Q. Do you believe the majority of our knowledge of the West now comes from films?

A. In short, yes in Europe and America, only through the images, T.V. adverts and art etc, which take aspects of the mythologies. There are lots of examples of distortion, which come from 19th century American Art. I’m recommended to look at West is America, an art collection that was held in the 1990’s. The paintings are mythical, by the likes of Russel, Remington and Beerstat, from which the film-makers borrow from their art. Where as the work of Adams is not original, borrowings from paintings, and film borrows from photographs.

Q. Do you think that the Native Americans have fair representation in film and politically?

A. Yes, generally, but it depends on the voices being heard, more so now through the news, painting and films. However there are problems that still exist, people’s perceptions are broadly better and fairer, but still thought to always have feathers. There’s a film called The Exiles (1961) about a group of Native Americans who move to Los Angeles from a reservation, after being encouraged by the government. They found difficulties with alcohol, poverty and employment. However they are not shown as victims. The Urban world is so different from where they came from. Lastly the films of Sergio Leone lean towards the New Western genre.


The Misfits (1961)

The Misfits (1961)In what was to be the last film for both Clark Gable and Marilyn Monroe sees them acting their socks off in The Misfits (1961) as if they were fresh out of stage-school. Giving all they had to these two raw parts. Along with Montgomery Clift as he was nearing the end of his career and tragic life.

The wild that is America has been tamed, the cowboy is a dying breed in the form of Gay Langland (Gable), his buddies Perce Howland (Montgomery Clift) and Guido (Eli Wallach) as they fight against the inevitable change that modern life has brought. They have become relics of an old way of life and genre that has become dated. Not wanting to become part of the rat race that draws a wage of salary, tied down to a certain way of life that tears them away from being in the open. It’s a sad state of circumstance for these men.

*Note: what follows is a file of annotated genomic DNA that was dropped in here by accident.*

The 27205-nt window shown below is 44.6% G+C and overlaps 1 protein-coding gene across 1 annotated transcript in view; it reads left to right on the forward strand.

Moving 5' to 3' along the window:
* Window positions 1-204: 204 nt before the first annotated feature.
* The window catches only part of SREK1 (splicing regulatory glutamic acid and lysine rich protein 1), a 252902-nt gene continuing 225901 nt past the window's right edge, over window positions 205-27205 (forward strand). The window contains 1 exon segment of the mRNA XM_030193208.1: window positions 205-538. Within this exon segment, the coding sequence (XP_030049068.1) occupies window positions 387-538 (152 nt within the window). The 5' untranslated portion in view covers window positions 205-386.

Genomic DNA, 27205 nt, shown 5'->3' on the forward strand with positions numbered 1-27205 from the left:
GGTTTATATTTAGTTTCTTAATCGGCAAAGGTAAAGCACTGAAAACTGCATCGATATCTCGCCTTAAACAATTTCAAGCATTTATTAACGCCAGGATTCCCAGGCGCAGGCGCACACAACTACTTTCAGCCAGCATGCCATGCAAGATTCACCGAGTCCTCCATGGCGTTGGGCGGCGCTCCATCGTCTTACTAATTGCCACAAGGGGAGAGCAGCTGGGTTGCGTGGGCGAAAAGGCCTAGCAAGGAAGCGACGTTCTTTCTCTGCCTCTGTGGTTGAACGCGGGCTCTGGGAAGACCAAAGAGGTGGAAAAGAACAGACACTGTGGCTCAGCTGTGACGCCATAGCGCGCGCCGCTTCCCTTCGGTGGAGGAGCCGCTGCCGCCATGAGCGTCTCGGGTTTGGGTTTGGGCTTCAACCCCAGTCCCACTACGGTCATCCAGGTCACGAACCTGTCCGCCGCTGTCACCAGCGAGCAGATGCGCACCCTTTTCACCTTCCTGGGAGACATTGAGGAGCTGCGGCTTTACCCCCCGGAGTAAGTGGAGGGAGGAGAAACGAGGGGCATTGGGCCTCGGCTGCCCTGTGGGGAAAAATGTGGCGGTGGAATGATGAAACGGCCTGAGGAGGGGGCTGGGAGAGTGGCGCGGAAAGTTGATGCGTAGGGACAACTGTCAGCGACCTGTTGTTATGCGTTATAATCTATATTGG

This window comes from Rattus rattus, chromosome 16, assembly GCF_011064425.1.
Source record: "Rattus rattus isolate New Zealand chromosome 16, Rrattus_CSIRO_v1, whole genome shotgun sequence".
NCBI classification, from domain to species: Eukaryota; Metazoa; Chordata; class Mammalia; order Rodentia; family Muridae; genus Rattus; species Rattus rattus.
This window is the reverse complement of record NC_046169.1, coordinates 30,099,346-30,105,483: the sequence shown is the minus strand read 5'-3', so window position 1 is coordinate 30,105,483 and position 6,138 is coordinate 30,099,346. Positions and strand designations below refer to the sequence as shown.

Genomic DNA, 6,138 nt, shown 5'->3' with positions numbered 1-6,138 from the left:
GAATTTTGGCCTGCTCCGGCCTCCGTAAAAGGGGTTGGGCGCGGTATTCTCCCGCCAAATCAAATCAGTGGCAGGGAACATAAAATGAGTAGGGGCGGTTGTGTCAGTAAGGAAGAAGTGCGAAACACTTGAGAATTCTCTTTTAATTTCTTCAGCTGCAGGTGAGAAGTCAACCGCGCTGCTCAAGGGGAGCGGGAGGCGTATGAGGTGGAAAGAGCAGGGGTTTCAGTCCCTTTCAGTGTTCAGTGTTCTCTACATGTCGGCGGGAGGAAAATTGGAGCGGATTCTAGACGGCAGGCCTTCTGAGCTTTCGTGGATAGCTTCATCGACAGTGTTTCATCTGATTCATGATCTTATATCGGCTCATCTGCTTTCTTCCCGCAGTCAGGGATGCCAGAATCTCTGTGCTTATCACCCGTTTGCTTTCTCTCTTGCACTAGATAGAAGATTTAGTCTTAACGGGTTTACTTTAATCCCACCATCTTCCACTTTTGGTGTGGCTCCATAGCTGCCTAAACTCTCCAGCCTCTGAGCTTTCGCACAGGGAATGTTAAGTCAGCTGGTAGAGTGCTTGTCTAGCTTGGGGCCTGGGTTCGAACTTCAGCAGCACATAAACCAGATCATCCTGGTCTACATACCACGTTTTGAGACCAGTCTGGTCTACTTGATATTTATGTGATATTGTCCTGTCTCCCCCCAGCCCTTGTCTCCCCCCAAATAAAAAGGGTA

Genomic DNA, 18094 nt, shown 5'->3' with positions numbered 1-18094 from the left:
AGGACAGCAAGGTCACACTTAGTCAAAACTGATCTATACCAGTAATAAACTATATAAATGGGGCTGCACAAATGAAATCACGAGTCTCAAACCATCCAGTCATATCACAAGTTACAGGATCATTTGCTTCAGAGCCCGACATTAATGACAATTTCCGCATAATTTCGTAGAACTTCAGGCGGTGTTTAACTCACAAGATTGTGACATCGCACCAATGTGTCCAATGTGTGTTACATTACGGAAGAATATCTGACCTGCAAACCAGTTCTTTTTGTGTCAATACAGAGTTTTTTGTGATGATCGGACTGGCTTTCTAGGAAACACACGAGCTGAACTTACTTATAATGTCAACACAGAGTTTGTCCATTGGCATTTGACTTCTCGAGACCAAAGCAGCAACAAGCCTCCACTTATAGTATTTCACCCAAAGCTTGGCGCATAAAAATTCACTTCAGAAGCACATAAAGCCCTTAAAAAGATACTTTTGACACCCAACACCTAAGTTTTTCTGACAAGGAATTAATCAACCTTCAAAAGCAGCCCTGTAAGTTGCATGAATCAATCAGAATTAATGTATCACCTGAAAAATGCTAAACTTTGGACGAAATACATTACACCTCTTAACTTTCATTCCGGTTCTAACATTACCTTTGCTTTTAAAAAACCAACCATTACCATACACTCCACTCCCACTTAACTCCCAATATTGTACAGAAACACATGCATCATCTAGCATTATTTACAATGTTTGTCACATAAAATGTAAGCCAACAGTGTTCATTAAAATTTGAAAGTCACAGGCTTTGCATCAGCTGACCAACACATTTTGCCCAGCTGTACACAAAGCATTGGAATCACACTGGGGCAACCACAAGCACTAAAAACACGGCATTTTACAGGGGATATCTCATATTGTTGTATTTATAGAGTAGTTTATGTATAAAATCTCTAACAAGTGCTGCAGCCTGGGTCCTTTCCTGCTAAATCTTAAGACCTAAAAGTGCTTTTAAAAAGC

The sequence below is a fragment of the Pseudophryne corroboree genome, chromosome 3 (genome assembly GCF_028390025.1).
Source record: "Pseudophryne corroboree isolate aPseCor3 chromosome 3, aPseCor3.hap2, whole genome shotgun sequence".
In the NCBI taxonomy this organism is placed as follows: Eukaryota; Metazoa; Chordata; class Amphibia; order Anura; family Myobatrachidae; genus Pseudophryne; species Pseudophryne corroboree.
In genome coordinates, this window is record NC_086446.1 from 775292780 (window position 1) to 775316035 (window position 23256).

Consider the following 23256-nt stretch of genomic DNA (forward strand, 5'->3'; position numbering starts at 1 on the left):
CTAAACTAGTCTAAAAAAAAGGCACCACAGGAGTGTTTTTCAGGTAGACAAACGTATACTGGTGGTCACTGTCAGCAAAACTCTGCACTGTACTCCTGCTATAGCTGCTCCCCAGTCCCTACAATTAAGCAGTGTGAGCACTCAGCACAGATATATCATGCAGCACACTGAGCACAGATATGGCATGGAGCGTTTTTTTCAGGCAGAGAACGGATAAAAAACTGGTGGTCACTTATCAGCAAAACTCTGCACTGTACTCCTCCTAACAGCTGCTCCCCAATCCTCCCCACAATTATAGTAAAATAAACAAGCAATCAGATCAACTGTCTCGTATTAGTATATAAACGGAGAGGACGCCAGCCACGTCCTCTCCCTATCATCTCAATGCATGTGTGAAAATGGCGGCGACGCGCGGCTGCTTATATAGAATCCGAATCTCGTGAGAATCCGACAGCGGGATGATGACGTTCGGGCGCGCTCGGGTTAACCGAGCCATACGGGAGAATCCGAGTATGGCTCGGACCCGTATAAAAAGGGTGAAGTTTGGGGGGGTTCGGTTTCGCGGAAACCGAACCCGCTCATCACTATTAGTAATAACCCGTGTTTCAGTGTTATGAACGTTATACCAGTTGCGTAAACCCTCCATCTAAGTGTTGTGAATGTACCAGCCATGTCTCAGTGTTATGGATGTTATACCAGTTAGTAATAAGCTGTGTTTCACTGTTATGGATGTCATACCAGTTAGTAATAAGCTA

When newly divorced Roslyn Taber (Marilyn Monroe) who herself is adapting to a life of freedom after a waste of a marriage that saw only two years of life. A woman who is so pure that is really unaware of modern life around her, unlike her male friends who have watched it changed over time. A vulnerable woman who lets life take her from place to place, a free spirit. Probably the only film that allowed her to show her full potential as an actress in her short and tragic career. John Huston still used her as an attractive young woman, which was more subtle, and at time reinforced and corrected. Even the pretty have their problems and should be depicted that way.

The Misfits (1961) has all the trappings of a western in a modern context, with a realization that the genre in its present form may longer have no more steam. It has to change, as the characters in this film are all forced to do so. Made fully aware as they round-up 6 stallions in a gruesome collection of sequences that see them each having to reconsider the directions their lives are headed. They fight themselves to decide what they all want out of life.